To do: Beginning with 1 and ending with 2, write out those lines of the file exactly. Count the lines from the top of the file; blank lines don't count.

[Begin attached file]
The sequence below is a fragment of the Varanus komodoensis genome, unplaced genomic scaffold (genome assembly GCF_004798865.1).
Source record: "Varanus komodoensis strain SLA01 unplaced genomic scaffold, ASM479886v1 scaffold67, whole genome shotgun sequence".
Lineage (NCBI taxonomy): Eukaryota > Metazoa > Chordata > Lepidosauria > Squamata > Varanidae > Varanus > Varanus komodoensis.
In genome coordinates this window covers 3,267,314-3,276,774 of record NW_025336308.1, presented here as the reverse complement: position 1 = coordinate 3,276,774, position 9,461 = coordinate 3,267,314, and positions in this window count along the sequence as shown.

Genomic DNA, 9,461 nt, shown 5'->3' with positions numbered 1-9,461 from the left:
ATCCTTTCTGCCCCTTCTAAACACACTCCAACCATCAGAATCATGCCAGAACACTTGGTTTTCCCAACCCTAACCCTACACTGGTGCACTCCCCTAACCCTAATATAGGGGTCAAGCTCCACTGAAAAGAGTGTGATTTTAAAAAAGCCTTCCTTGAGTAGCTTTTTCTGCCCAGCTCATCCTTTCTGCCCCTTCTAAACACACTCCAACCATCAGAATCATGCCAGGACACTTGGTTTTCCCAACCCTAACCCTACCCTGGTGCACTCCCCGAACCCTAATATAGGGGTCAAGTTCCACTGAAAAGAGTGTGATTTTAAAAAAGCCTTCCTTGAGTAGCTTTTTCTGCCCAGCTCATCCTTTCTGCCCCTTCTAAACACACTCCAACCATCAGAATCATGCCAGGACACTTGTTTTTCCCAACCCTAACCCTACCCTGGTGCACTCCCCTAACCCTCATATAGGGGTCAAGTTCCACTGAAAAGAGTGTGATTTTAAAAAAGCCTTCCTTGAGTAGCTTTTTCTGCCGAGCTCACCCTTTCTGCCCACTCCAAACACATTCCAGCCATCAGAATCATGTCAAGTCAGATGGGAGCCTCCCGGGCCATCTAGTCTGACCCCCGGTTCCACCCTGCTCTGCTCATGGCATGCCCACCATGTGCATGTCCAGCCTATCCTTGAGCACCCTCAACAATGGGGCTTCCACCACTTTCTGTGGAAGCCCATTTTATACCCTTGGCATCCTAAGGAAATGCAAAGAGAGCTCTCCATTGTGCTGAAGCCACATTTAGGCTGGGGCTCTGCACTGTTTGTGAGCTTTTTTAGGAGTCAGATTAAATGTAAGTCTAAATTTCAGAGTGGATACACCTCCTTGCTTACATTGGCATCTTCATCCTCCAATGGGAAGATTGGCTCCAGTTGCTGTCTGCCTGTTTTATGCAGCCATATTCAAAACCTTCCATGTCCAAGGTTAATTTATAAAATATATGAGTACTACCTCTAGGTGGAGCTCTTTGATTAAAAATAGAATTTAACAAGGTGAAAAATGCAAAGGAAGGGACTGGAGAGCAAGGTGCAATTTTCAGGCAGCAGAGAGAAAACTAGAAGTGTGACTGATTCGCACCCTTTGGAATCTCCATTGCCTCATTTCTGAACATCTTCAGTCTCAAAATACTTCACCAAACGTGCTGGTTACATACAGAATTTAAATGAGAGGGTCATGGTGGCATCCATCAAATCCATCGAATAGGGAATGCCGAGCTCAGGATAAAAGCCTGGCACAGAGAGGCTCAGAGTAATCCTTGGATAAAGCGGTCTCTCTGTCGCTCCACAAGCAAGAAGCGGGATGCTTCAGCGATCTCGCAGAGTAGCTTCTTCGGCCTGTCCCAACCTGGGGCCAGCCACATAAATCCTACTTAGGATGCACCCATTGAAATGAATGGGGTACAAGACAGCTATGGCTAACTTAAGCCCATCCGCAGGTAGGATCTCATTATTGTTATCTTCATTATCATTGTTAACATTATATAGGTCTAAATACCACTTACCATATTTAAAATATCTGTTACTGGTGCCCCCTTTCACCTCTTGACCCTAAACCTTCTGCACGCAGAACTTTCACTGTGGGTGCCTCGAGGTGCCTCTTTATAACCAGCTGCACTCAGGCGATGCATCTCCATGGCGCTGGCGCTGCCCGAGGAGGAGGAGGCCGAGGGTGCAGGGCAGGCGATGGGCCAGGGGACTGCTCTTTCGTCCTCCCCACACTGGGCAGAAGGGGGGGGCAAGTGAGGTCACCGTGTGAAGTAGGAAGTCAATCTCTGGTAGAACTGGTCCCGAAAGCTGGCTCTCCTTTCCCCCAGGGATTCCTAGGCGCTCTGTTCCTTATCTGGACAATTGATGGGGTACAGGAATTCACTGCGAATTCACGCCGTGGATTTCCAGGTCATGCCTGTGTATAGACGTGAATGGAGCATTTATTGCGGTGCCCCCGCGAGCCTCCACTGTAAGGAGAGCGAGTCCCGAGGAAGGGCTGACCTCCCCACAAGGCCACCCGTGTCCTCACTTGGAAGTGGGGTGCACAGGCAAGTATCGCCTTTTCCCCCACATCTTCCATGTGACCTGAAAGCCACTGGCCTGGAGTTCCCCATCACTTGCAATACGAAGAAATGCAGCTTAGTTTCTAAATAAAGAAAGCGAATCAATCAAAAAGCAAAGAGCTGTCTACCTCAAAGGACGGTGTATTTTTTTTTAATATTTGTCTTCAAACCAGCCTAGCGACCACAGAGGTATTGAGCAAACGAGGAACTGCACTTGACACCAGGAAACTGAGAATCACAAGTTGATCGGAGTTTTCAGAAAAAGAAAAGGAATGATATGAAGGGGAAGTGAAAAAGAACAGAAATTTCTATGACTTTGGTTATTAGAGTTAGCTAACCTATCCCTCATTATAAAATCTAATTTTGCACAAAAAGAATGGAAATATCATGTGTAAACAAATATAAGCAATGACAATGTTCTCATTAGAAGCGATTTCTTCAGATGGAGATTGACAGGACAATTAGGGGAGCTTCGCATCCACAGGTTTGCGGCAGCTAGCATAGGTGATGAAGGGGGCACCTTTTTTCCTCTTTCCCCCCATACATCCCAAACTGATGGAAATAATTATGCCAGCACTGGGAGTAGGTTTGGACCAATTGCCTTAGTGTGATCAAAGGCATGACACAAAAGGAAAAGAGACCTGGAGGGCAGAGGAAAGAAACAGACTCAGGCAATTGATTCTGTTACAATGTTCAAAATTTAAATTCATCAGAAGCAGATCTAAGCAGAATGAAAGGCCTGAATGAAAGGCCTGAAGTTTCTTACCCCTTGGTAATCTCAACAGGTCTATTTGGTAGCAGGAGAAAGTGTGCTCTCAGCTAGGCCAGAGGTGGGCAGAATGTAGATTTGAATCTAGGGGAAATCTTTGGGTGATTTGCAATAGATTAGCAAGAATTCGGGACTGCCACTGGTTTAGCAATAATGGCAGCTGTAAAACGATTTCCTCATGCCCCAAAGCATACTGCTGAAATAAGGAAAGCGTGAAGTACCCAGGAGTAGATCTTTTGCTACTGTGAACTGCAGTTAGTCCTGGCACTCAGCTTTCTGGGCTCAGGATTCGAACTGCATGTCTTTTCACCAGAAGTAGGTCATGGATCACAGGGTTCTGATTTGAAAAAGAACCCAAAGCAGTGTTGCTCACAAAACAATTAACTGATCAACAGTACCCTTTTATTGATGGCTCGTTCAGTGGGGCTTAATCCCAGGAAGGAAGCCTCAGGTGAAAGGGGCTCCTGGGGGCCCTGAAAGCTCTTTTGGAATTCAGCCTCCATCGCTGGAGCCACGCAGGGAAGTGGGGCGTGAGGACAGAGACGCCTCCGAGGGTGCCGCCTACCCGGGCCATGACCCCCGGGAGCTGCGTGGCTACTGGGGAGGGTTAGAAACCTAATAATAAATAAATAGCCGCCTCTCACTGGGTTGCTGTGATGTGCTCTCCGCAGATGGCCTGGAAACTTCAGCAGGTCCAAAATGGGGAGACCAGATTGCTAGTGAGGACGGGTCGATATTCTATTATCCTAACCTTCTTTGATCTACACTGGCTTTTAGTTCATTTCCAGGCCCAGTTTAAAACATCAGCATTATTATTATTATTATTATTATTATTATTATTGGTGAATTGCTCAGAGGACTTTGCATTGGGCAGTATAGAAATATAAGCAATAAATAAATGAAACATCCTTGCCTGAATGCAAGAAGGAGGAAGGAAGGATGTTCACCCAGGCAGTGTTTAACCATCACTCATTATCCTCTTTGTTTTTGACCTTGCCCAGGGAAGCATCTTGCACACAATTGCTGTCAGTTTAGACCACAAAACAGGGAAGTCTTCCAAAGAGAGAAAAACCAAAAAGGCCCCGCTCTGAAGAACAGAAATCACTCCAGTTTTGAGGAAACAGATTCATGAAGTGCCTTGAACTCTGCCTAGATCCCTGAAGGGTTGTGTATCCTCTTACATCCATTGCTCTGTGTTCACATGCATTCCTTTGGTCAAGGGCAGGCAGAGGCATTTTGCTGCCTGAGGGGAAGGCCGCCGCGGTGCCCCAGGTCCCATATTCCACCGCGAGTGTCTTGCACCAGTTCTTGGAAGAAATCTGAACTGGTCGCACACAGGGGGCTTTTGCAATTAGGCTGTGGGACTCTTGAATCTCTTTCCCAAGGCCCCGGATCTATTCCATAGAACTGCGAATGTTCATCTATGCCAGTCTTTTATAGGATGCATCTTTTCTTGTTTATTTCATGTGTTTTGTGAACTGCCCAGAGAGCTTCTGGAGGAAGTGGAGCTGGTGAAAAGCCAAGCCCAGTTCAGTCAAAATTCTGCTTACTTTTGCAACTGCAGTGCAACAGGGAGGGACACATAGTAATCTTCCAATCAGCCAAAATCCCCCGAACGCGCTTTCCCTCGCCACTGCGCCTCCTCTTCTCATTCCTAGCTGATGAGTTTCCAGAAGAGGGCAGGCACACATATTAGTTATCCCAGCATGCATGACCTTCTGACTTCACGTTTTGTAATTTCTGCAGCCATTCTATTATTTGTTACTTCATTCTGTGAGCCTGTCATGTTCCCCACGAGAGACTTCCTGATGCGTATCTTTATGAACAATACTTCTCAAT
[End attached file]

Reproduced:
The sequence below is a fragment of the Varanus komodoensis genome, unplaced genomic scaffold (genome assembly GCF_004798865.1).
Source record: "Varanus komodoensis strain SLA01 unplaced genomic scaffold, ASM479886v1 scaffold67, whole genome shotgun sequence".